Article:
Fashion psychologyWHY WE LOVE LOUNGEWEAR SO MUCH
How would you describe fashion psychology to someone who’s never heard the term before?
Fashion psychology is the application of psychological theories and practices to every layer of the fashion and beauty industry. Many people think of fashion and beauty purely in terms of aesthetics but when you take a moment to think about why people dress the way they do, why they buy what they buy and why they create what they create, you’ll understand that there are multiple conscious and unconscious motivations at play. The goal of fashion psychology is to use scientific research to bring these motivations to light.
Clothes can be used as a tool to shape the way you think, feel and even act
How did you get into the field, and why are you so passionate about it?
I found myself to be completely engrossed in social psychology during my undergraduate degree. In the wake of the Trayvon Martin murder (a 17-year-old boy who was murdered for simply being black and wearing a hoodie in an affluent area), the subsequent “Million Hoodie March” and the rise of the streetwear market, I was astounded by the way a piece of clothing, the hoodie, could be weaponised, could make a political statement and could also simply be part of a trendy outfit. I wanted to study more so, I completed a Master’s degree in the field and went on to create my platform ‘Fashion is Psychology’ as well as start my consultancy service where I have worked with international fashion brands.
2020 has seemingly turned our lives upside down, which has had such a strong impact on the way we dress. How has your own wardrobe changed over lockdown?
The extra time we have been given due to the lockdown has caused me to re-evaluate some of the clothes that I own. I engaged in a process called wardrobe ethnography which is a way to better understand yourself by taking stock of your wardrobe. I discovered that I had been holding on to a lot of ‘going-out’ outfits that either don’t fit my current fashion style, my current lifestyle and even my current weight! You do your present self a disservice by holding on to such clothes especially if they have no sentimental value so I put some stuff on eBay, gave some stuff away and purchased some more comfortable everyday pieces.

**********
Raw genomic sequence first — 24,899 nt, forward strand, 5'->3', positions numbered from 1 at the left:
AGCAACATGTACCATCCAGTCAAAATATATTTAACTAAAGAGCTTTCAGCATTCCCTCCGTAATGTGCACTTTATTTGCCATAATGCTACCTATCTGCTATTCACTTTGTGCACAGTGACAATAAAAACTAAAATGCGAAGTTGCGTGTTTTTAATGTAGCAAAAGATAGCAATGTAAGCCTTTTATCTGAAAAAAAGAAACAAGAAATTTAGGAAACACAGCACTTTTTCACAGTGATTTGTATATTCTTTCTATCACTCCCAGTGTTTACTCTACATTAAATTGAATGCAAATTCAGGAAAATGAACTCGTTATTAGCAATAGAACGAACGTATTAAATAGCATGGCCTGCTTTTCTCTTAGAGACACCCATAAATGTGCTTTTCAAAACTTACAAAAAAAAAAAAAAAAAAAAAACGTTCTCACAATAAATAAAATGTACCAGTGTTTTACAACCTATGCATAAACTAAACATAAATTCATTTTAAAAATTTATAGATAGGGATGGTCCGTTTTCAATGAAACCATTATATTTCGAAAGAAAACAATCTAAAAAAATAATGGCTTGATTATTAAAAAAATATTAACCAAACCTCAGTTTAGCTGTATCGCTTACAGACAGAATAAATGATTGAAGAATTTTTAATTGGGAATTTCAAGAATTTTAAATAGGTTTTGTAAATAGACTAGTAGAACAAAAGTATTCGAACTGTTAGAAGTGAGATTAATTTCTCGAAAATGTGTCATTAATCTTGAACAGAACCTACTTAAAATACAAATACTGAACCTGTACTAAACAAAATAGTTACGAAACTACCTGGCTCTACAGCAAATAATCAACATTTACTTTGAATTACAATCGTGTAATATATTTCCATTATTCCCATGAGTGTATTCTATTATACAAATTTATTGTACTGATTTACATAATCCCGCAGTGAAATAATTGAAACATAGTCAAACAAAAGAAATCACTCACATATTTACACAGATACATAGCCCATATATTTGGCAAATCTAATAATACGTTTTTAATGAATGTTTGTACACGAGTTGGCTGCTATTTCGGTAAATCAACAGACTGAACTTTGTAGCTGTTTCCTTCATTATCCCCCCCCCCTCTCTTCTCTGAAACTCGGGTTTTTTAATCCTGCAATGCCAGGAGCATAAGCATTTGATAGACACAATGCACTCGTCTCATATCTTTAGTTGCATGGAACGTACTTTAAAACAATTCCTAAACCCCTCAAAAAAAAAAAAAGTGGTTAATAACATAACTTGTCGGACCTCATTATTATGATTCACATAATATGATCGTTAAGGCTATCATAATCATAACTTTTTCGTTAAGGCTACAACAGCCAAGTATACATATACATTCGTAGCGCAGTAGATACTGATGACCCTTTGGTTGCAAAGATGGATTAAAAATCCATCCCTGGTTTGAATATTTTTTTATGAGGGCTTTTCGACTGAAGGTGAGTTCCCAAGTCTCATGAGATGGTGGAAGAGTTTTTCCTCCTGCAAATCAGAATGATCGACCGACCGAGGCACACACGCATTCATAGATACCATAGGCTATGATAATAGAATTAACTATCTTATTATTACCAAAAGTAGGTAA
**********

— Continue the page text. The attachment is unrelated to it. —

Not only does comfort dressing help you to focus, it’s also been shown to have a positive impact on mental wellbeing
Things like leggings, sweatshirts and joggers have become more prominent in our wardrobes than ever before. What is it about loungewear that has struck a chord for so many of us in 2020?
The popularity of loungewear in 2020 follows a growing trend for people demanding more relaxed dress codes at work. Studies show that uncomfortable clothing is a distractor and can cause a cognitive overload that prevents you from giving your all to any task at hand. Not only does comfort dressing help you to focus, it’s also been shown to have a positive impact on mental wellbeing which explains why people would be clamouring to delve into their soft leggings while they navigate their new work-from-home realities.
So much of the conversation has also shifted towards clothes you feel good in (as opposed to just looking good) – is finding the balance between comfort and style the key to dressing for the new norm?
Recent surveys indicated that people are now less likely to buy uncomfortable clothing simply because it looks good which I’m delighted to hear. You always look better when you feel good so the two go hand in hand. People are now realising that your clothes can be used as a tool to shape the way you think, feel and even act! Finding the balance between how your clothes make you feel – in every sense of the word, and how they help you express your unique style will certainly be the new norm.
What is your go-to ‘feel good’ outfit?
Clothes can be used as a tool to evoke nostalgia so my go-to feel-good outfit is any outfit that includes pieces handed down from my mum and from my late sister. These clothes remind me of my loved ones and transport me to happier times and as of late, this has included a tracksuit courtesy of my late sister and a vintage button-up coat from my mum which I wear when I go out for my daily walk.